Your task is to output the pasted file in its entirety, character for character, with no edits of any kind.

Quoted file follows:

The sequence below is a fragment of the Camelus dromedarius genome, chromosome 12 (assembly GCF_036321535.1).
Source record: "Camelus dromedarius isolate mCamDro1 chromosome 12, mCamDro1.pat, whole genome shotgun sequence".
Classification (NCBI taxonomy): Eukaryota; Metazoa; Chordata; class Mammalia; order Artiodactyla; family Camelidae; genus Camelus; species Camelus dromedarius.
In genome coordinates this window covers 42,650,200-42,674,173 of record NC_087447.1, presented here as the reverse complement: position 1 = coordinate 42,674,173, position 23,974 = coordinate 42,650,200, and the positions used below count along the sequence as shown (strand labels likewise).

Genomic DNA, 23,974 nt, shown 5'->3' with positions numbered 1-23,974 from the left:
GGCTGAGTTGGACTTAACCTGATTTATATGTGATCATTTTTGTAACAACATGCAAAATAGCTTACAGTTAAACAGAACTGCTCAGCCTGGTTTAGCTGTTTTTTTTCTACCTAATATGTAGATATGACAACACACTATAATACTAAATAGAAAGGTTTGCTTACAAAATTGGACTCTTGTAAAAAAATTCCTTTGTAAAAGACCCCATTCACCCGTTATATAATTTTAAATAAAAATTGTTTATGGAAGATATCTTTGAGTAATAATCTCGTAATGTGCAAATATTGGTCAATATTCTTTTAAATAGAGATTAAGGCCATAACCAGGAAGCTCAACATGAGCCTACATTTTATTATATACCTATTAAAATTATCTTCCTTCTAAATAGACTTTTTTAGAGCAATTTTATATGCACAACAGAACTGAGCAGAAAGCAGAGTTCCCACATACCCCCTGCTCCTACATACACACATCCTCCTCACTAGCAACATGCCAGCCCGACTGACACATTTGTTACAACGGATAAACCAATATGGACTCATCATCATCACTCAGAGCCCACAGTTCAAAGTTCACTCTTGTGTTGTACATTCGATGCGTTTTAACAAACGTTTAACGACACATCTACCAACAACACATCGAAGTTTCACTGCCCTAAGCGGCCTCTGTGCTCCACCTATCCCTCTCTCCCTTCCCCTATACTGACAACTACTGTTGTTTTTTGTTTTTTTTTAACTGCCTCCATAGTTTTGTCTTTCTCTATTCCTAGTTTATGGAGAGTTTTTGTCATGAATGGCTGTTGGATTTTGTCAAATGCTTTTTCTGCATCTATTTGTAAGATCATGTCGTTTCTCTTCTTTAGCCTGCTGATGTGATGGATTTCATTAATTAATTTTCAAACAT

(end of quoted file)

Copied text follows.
The sequence below is a fragment of the Camelus dromedarius genome, chromosome 12 (assembly GCF_036321535.1).
Source record: "Camelus dromedarius isolate mCamDro1 chromosome 12, mCamDro1.pat, whole genome shotgun sequence".
Classification (NCBI taxonomy): Eukaryota; Metazoa; Chordata; class Mammalia; order Artiodactyla; family Camelidae; genus Camelus; species Camelus dromedarius.
In genome coordinates this window covers 42,650,200-42,674,173 of record NC_087447.1, presented here as the reverse complement: position 1 = coordinate 42,674,173, position 23,974 = coordinate 42,650,200, and the positions used below count along the sequence as shown (strand labels likewise).

Genomic DNA, 23,974 nt, shown 5'->3' with positions numbered 1-23,974 from the left:
GGCTGAGTTGGACTTAACCTGATTTATATGTGATCATTTTTGTAACAACATGCAAAATAGCTTACAGTTAAACAGAACTGCTCAGCCTGGTTTAGCTGTTTTTTTTCTACCTAATATGTAGATATGACAACACACTATAATACTAAATAGAAAGGTTTGCTTACAAAATTGGACTCTTGTAAAAAAATTCCTTTGTAAAAGACCCCATTCACCCGTTATATAATTTTAAATAAAAATTGTTTATGGAAGATATCTTTGAGTAATAATCTCGTAATGTGCAAATATTGGTCAATATTCTTTTAAATAGAGATTAAGGCCATAACCAGGAAGCTCAACATGAGCCTACATTTTATTATATACCTATTAAAATTATCTTCCTTCTAAATAGACTTTTTTAGAGCAATTTTATATGCACAACAGAACTGAGCAGAAAGCAGAGTTCCCACATACCCCCTGCTCCTACATACACACATCCTCCTCACTAGCAACATGCCAGCCCGACTGACACATTTGTTACAACGGATAAACCAATATGGACTCATCATCATCACTCAGAGCCCACAGTTCAAAGTTCACTCTTGTGTTGTACATTCGATGCGTTTTAACAAACGTTTAACGACACATCTACCAACAACACATCGAAGTTTCACTGCCCTAAGCGGCCTCTGTGCTCCACCTATCCCTCTCTCCCTTCCCCTATACTGACAACTACTGTTGTTTTTTGTTTTTTTTTAACTGCCTCCATAGTTTTGTCTTTCTCTATTCCTAGTTTATGGAGAGTTTTTGTCATGAATGGCTGTTGGATTTTGTCAAATGCTTTTTCTGCATCTATTTGTAAGATCATGTCGTTTCTCTTCTTTAGCCTGCTGATGTGATGGATTTCATTAATTAATTTTCAAACAT